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topic 42456

Hard Chrome plating tank contamination

Hard Chrome  
Plating pointer 

       

A discussion started in 2006 but continuing through 2019

2006

Q. I have iron and copper in my Hex chrome bath. What is the remedy? Who supplies equipment for such removal of impurities? Can dummying at low current density help to remove iron?

Kaushik Magiawala
plating shop employee - Gandhinagar, India


2006

A. Iron contamination will cause hazy/cloudy deposit and lower the plating rate. Dummy at low CD can help to remove iron. However, bath dilution is recommended should iron content be too high.

David Shiu
David Shiu
- Singapore


2006

A. Use porous pot technology. It also reduces the trivalent.

James Watts
- Navarre, Florida


2006

A. There is a chrome purification system called a porous pot you should research.

Todd Osmolski
- Charlotte, North Carolina, USA


2006

A. Mr Magiawala

It is practical to sell off the bath to a manufacturer of Chromating chemicals in your city.

Make up a new bath. Mask areas where no plating occurs and prevent further build up due to etching out of the offending metallics again.

asif_nurie
Asif Nurie
- New Delhi, India
With deep regret we sadly advise that Asif passed away on Jan 24, 2016



2006

A. A porous pot is the key to reducing trivalent-copper and iron.
This product is excellent I have used them for years and works better than dummying.
Be sure to keep them running and fresh clean solution in them at least twice a week or more couldn't hurt just produces more waste. Be sure to block off before doing a reverse if using the same rectifier to plate with. The costs is around $1,100 U.S and are for tanks around 1,000 gallons. They make larger ones but are harder to get in and out of the tanks to check and clean. Just use a hand pump to change solution and take out once a month to clean and check plastisol coating. This is a very good investment.

William Berdet
- Atlanta, Georgia


2006

A. Dear sir, there is an instrument called AAS. Analyse your bath for trivalent, copper, zinc, iron, etc. remaining in the bath in ppm. If they exceed some limit then there is a problem, otherwise no worry.
Thanks.

ajay raina
Ajay Raina
Ludhiana, Punjab, India


2007

Q. I have 11 g/l of Fe in chrome bath. This may be due to lining failure. I do not want to throw away liquid. Suggest me most economic way to clean up.

Kaushik Magiawala
Plating shop employee - Ahmedabad, India


Hi cousin Kaushik. 6 knowledgeable people responded to your initial question. Please take the time to carefully phrase your followup question in terms of the answers you already received. You'll surely get no further help this way because you have inadvertently left the impression that you simply blew off all their generous efforts :-(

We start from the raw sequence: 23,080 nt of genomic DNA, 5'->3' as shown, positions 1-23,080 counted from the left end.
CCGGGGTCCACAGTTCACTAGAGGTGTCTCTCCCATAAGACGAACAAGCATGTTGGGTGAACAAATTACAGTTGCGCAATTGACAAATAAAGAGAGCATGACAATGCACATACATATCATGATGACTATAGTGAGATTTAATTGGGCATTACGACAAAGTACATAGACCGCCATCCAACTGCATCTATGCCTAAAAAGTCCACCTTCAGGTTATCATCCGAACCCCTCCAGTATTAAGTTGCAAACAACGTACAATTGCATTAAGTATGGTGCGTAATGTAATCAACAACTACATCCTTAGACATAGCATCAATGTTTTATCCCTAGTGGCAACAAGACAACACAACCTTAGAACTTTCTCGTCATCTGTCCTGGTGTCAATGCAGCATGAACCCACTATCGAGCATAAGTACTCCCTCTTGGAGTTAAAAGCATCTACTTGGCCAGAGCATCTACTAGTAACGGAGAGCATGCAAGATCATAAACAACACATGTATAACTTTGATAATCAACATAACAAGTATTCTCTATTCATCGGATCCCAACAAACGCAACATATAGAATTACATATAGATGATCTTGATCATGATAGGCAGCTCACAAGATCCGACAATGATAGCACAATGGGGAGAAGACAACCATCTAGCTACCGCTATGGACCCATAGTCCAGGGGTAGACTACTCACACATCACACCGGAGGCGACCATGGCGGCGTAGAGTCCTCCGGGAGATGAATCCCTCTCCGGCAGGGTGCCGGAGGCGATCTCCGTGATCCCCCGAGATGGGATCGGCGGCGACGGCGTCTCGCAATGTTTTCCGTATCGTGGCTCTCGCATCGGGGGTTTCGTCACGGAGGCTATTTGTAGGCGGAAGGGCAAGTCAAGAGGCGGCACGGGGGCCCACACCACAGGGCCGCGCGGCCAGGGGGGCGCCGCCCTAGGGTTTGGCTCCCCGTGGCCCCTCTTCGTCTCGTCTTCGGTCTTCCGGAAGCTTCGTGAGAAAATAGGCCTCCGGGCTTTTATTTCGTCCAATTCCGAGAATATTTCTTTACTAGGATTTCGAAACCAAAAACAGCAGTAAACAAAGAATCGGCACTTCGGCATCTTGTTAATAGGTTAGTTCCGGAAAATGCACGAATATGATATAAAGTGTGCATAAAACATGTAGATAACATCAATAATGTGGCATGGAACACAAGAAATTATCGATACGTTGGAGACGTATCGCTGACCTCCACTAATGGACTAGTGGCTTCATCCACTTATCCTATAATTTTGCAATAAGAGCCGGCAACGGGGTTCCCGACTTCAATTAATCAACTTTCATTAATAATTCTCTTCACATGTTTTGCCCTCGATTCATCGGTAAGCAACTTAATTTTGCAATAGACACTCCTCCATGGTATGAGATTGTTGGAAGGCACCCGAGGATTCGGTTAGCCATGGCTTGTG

Regards,

Ted Mooney, finishing.com Teds signature
Ted Mooney, P.E.
finishing.com - Pine Beach, New Jersey




February 10, 2013

Q. Dear sir, I'm new in hard chrome plating.
Can you please tell me that how the impurity zinc enters the chrome bath when our cathode is of mild steel and the anode is of lead?

Rupesh yadav
gurgaon, India


February 10, 2013

A. Hi Rupesh. When you say that the cathode is steel, may be assume that this tank is only used for hard chrome plating of steel components? (I've seen some small job shops use the same chrome plating tank for hard chrome on steel, and decorative copper-nickel-chrome plating of zinc diecastings).

If you can make your posting a bit less abstract you'll probably get more helpful answers. For example, how much zinc contamination? A one-time event or constantly? What tool or evidence are you using to determine that you have a zinc contamination problem? Thanks!

Regards,

Ted Mooney, finishing.com Teds signature
Ted Mooney, P.E.
finishing.com - Pine Beach, New Jersey




July 3, 2013

Q. Hello, I'm working on the Chrome Plating process in a PVC processing company. The bath has high levels of contamination; this is the last analysis that was made:
Chromic Acid: 31,8 %m/v (42,3 oz/gal)
Trivalent Chrome: 1,32 %m/v (1,76 oz/gal)
Hexavalent Chrome: 1,3 %m/v (1,73 oz/gal)
Total Chrome (as Cr): 15,3 %m/v (20,4 oz/gal)
Chloride (Cl-): 4700 mg/L
Cadmium (Cd): 7,1 mg/L
Mercury (Hg): 0,031 mg/L
Arsenic (As): 0,12 mg/L
Lead (Pb): 31 mg/L

We are looking into the purification of this bath and was looking for recommendations.

Thank you for your help.

Andrea Mangel
PVC Company - Coyol, Alajuela, Costa Rica


July 5, 2013

A. I thought that hexavalent plus trivalent chrome had to equal total chrome in solution.

I think that your chloride is very high. Chloride is about 10 times stronger than sulfate as a catalyst. Unfortunately, it does not remain constant, so is bad.

If you can find one, a porous pot will do a wonderful job of removing trash ions and converting trivalent to hexavalent.

I used Hard Chrome Consultants in Cleveland, OH for mine. I think they went out of business a couple years after Clarence Sr. died.

There a few companies that sell this equipment as an outside of the tank set up, but they were extremely expensive.

James Watts
- Navarre, Florida



October 10, 2019 -- this entry appended to this thread by editor in lieu of spawning a duplicative thread

Q. Hello,
I have 5000 Litres of chromic acid which is contaminated with copper (4.51 g/l). When this chemical is used we face coverage issues so it's right now stored idly. I do not wish to discard all this chemical so I'd like to know of a way to reduce this contamination. How do I go about it?

Full test report:
Chromic acid: 253.8 g/l
Trivalent chrome: 98.49 g/l
Sulphate: 2.71 g/l
Copper: 4.51 g/l
Iron: 1.46

If anyone detects any other problem in the constituents I'd love to know.

Ashutosh Harish
Hard chrome plating - Bangalore, Karnataka, India

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